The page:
While Mollā Ṣāleḥ of Chapra was Awrangzēb’s (Awrangzīb’s) earliest teacher, it was Mollā Mohan Behārī who was his tutor for twelve years, and when Awrangzēb appointed a twelve-member syndicate to draw up the Fatāwā-ye ʿālamgīrī, Mollā Šafīʿ and his brother-in-law Mollā Fāʾeq of Amathua, near Gaya, as well as Mawlānā Rażī-al-Dīn of Bhagalpur and Mawlānā Ḥafīẓ-Allāh of Phulwari, represented Bihar.

It was Patna’s fame as a center of Persian and Arabic studies which led to Raja Ram Mohan Roy’s being sent there from Bengal about 1772. He acquired enough proficiency in Persian not merely to gain employment in the East India Company but also to compose Toḥfat al-­mowaḥḥedīn in Persian and a foreword to it in Arabic.

The Shuttari order also produced a considerable output of Sufi writings, such as Moqtabes al-anwār and Malfūẓ-e roknī, the life and teaching of Qāsem-Allāh Shuttari by his son-in-law, Ḵᵛāja ʿAlī of Rajgir. Nor can the works of the eminent celibate Sufi, Moḥammad Moṇʿem Pāk (d. 1771), Elhāmāt-e moṇʿemī, Mokāšefāt-­e moṇʿemī, and Mošāhedāt-e moṇʿemī be overlooked but see also Marshall, Mughals in India, p. 353. Historical works include Moḥammad-ʿAlī Anṣārī’s Tārīḵ-emoẓaffarī and Baḥr al-mawwāj, and Ḡolām-Ḥosayn’s Sīar al­-motaʾaḵḵerīn, while Ḥosaynqolī Khan’s Neštar-e ʿešq is a compendium of biographical notes on Persian poets. ʿAlī-Ebrāhīm Khan was the author of many Persian anthologies, e.g., Golzār-e Ebrāhīm, Ḵolāṣat al-kalām and Ṣoḥof-e Ebrāhīm, as well as Tārīḵ-eMarātha.

While it is not possible to enumerate all the noted figures of Persian literature during this period, special mention has to be made of some Hindu authors who attained eminence, e.g., Raja Ram Narayan “Mauzoon” and his brother, Dhiraj. The correspondence of the former with his tutor, Shaikh ʿAlī Ḥazīn, is worthy of mention. Raja Piyare Lāl “Olfatī”, was famous for his ḡazals as also for his maṯnawī, Neyrang-­e taqdīr, while his maternal grandfather, Raja Ujagar­chand “Olfat” has left two fine collections of ornately written letters, Enšā-ye ḡarīb and Enšā-ye olfat, in addition to his dīvān.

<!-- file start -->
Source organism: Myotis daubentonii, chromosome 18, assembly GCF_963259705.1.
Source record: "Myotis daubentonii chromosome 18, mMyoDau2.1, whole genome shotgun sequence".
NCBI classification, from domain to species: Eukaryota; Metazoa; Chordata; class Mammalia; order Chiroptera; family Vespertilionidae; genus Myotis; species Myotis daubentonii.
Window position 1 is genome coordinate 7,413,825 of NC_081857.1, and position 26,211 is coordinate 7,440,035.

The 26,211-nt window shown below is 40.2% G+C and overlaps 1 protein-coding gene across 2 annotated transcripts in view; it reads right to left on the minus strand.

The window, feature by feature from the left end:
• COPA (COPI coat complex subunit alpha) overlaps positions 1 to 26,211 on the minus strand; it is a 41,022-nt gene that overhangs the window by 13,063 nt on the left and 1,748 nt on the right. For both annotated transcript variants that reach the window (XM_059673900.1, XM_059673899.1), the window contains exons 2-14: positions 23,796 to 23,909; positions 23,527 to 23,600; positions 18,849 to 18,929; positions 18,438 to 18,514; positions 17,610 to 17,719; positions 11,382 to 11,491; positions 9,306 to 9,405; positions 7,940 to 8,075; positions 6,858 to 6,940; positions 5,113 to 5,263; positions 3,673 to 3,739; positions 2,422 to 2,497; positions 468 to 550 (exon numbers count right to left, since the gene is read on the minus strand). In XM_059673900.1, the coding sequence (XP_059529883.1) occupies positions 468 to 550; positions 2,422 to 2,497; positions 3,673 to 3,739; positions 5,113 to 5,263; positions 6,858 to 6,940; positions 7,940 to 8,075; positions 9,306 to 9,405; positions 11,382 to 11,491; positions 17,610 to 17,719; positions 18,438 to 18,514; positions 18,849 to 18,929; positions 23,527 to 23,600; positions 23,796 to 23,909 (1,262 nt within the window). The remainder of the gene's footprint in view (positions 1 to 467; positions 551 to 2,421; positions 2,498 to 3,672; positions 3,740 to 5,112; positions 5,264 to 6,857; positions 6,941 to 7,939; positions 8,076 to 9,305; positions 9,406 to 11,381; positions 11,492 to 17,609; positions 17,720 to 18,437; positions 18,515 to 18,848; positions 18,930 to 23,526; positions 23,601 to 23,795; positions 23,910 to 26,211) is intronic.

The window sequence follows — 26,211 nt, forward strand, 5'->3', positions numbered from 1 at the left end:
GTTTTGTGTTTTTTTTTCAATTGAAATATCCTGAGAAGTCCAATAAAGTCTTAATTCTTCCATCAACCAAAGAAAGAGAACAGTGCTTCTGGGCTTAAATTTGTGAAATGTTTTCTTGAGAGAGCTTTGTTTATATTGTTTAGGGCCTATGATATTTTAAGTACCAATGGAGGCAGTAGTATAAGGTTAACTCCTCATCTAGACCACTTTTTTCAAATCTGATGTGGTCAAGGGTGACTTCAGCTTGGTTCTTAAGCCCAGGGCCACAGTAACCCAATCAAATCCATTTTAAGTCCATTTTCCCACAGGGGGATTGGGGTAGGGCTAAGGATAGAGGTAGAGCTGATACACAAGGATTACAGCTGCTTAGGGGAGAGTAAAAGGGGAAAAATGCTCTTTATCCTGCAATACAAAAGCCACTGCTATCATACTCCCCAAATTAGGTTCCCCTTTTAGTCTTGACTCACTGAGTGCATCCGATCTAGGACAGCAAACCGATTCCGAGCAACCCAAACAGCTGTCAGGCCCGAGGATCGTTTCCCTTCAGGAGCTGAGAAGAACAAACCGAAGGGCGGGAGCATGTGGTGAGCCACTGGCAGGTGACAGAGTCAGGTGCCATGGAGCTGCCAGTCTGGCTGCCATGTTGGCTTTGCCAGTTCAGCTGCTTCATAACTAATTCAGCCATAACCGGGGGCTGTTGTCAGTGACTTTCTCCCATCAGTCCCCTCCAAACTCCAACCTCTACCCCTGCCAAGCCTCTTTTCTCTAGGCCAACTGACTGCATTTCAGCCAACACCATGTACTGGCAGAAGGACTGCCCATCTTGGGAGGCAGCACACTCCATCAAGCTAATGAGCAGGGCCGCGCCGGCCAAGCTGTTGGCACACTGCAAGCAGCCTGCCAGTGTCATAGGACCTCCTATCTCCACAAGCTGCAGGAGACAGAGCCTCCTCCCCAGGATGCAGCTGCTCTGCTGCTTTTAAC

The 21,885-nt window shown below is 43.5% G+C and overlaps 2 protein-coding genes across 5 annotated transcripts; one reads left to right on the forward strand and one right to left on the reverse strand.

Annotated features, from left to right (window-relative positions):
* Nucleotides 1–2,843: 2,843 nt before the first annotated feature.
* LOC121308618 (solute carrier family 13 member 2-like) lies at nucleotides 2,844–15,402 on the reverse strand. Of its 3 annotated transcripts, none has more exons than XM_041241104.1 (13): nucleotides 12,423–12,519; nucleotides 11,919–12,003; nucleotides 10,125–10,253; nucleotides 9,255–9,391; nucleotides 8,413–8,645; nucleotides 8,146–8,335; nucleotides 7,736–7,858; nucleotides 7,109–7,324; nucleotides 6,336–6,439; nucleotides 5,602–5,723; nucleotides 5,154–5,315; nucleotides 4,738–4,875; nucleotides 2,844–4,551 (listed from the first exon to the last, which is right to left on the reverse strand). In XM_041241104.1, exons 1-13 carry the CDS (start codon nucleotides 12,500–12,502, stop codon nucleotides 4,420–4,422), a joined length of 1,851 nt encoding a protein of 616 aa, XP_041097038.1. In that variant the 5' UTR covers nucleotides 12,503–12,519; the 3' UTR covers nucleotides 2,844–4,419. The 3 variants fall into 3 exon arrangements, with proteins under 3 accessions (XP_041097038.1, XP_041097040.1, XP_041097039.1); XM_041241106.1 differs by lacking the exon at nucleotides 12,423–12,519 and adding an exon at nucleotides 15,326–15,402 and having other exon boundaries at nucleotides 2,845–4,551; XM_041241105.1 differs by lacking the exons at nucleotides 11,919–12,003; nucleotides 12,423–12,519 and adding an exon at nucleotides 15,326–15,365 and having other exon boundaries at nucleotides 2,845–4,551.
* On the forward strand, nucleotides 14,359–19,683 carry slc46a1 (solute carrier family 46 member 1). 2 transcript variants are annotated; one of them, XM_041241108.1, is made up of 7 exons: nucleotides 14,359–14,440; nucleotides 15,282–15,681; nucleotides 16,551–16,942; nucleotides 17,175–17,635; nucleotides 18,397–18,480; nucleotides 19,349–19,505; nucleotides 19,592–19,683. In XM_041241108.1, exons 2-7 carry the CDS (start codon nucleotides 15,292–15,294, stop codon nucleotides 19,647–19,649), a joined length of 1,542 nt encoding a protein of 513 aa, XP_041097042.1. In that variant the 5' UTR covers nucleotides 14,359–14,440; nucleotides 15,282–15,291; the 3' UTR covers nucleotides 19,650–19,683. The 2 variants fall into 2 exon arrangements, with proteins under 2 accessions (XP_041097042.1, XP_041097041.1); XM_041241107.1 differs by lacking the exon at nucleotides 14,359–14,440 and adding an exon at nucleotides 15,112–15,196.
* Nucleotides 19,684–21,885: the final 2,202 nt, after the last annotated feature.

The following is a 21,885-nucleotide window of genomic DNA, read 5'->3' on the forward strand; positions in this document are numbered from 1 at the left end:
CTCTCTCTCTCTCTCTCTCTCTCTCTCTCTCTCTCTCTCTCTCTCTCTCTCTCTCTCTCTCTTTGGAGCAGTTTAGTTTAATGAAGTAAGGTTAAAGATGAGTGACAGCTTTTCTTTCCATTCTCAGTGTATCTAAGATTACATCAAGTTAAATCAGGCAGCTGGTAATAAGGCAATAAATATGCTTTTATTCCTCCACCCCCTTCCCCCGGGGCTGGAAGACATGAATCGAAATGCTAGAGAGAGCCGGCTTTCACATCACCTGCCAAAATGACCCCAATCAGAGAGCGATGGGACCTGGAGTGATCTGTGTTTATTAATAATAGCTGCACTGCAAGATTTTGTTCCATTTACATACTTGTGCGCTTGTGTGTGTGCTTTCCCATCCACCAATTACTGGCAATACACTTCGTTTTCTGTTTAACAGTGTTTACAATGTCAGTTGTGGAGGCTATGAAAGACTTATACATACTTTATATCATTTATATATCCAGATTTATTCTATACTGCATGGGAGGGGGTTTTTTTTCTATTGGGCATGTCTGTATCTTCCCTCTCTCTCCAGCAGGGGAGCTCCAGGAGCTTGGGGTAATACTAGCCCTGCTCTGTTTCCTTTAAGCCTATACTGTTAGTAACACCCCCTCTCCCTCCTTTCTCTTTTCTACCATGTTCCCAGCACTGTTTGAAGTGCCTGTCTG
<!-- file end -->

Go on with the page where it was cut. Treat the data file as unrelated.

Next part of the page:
The use of Persian verses as decorative inscriptions on monuments continued, as did the use of Persian encaustic tiles, e.g., in the mosque built by a follower of

Šāyesta Khan, as also on the grounds of the fourteenth-­century Tughluq mausoleum of Sayyed Moḥammad Sīstānī in Behār Šarīf.


Patna was renowned as a center of ivory painting, where the rendering of birds, animals, and human beings showed Persian influence. Persian calligraphy was also practiced and highly prized and ʿEzz-al-Dīn, a great calligrapher, produced a work containing specimens of the various forms of scripts.

Even under British rule, Persian continued to be used. For example, Buchanan’s map of Patna—doubtless produced for him, and dated 1812—is in Persian. At the beginning of the present century such Hindu lawyers as Baijnath Singh knew enough Persian to render some of Manērī’s writings into English. Even today Patna has scholars steeped in Persian, such as ʿAṭāʾ-al-Raḥmān ʿAṭāʾ Kakovī and Sayyed Ḥasan, as well as others.



P. Jackson, Khwān-i Pur Niʿmat (A table laden with good things), Delhi, 1996.

B. Rowland, The Art and Architecture of India, Harmondsworth, 3rd ed., 1967.

Most of the works referred to are found in the Khuda Bakhsh Oriental Public Library, Patna, in manuscript form.

(Syed Hasan Askari)

Originally Published: December 15, 1989

Last Updated: December 15, 1989

This article is available in print.
Vol. IV, Fasc. 3, pp. 252-253